A valance, swag, or cornice can give your bedroom a little bit of decor and flair needed for a wonderful design. But what is the difference between these window treatments and which one will work for your room? To help you decide, here is a list along with some great examples.
A valance is a piece of fabric that hangs across the top of a window to hide other window treatment’s hardware, add softness, color, and pattern. A simple valance is the most basic and casual treatment used and it’s normally a slip of fabric attached to a rod with clip rings or pinched pleats.
Designer Tip: Valances can be used alone for a more casual look or paired with curtains, drapes, shutters, blinds, or shades to add more color, pattern, or formal look to your bedroom.
A box-pleated valance is a stationary window treatment with stitched pleats that lie flat against a mounting board, which is attached to the wall with an L-shape bracket.
Designer Tip: A box-pleated valance is a classic style and perfect for formal or traditional bedroom designs, which will easily match furniture patterns, bedspreads, bed skirts, or duvets.
Swags are pieces of fabric loosely slung and draped over a decorative rod or wound over a tieback at each corner of a window frame to add a little style and softness in your room. There are many different ways to hang swags, a simple swag is where the middle of the fabric acts as a valance; the ends, either cut into diagonals or simply hemmed, softly hang down on each side of the window.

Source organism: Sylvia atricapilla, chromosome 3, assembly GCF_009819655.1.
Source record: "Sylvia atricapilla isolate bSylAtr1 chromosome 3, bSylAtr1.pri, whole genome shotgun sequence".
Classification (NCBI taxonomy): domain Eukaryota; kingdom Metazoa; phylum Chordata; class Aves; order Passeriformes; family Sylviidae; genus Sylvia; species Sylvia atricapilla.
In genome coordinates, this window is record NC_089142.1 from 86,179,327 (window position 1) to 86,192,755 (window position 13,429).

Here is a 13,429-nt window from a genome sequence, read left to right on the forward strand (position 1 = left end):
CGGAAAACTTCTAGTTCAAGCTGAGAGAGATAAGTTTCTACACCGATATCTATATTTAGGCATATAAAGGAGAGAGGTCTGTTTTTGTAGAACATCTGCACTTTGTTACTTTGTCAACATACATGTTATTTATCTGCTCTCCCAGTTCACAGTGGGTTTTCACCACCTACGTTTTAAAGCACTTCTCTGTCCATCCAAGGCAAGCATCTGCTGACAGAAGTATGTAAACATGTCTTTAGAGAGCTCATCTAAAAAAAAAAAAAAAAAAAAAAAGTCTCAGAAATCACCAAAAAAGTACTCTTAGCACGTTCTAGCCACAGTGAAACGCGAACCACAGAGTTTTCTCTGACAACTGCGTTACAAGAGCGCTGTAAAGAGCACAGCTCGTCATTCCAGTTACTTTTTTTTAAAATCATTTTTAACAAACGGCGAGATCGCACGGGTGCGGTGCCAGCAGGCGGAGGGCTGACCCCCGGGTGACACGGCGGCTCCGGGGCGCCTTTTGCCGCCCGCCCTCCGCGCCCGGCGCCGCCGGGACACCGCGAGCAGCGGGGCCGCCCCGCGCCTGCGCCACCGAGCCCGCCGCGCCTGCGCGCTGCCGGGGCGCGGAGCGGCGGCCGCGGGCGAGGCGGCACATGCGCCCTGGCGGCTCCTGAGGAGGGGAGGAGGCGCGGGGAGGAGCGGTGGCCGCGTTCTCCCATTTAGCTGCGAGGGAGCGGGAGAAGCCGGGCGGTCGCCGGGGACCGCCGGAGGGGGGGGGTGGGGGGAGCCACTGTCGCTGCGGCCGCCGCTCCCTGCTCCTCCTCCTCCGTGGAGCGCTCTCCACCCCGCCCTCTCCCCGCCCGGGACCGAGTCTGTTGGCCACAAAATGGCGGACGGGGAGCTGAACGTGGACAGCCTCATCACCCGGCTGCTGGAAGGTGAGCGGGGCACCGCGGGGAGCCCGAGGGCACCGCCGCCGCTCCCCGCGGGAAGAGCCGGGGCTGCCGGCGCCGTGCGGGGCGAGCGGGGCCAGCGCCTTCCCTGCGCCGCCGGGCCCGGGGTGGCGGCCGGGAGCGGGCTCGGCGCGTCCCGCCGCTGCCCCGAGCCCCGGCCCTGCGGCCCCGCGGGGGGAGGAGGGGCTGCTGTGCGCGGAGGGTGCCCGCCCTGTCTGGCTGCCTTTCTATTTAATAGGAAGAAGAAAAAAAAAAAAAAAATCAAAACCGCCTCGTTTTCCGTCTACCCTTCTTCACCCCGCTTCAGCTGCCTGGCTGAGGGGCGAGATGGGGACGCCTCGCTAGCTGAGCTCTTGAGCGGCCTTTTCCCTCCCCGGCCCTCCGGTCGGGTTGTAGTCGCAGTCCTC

Designer Tip: Swags are great ideas for a romantic, cottage or country style bedrooms because of the simple beauty of the window treatment. A swag by its self cannot provide much privacy, but if combined with other window treatments--such as curtains, blinds, shutters, or shades--will add the much needed privacy and shade from the sun. Swags are also a wonderful alternative to drapes for canopy beds if they're paired with cascades of fabric.
A cornice is a wooden valance--typically custom-made--crafted from plywood that is assembled with wood screws and corner brackets, then covered with paint, wallpaper or fabric and mounted to the wall above the window. Often paired with soft window treatments--such as fabric shades, drapes, and curtains--or used alone, providing a more formal look to a master bedroom suite.
Designer Tip: Cornices work best in rooms that lack architectural interest; they can spoof up a window with small trim or give a room with no crown molding some extra appeal.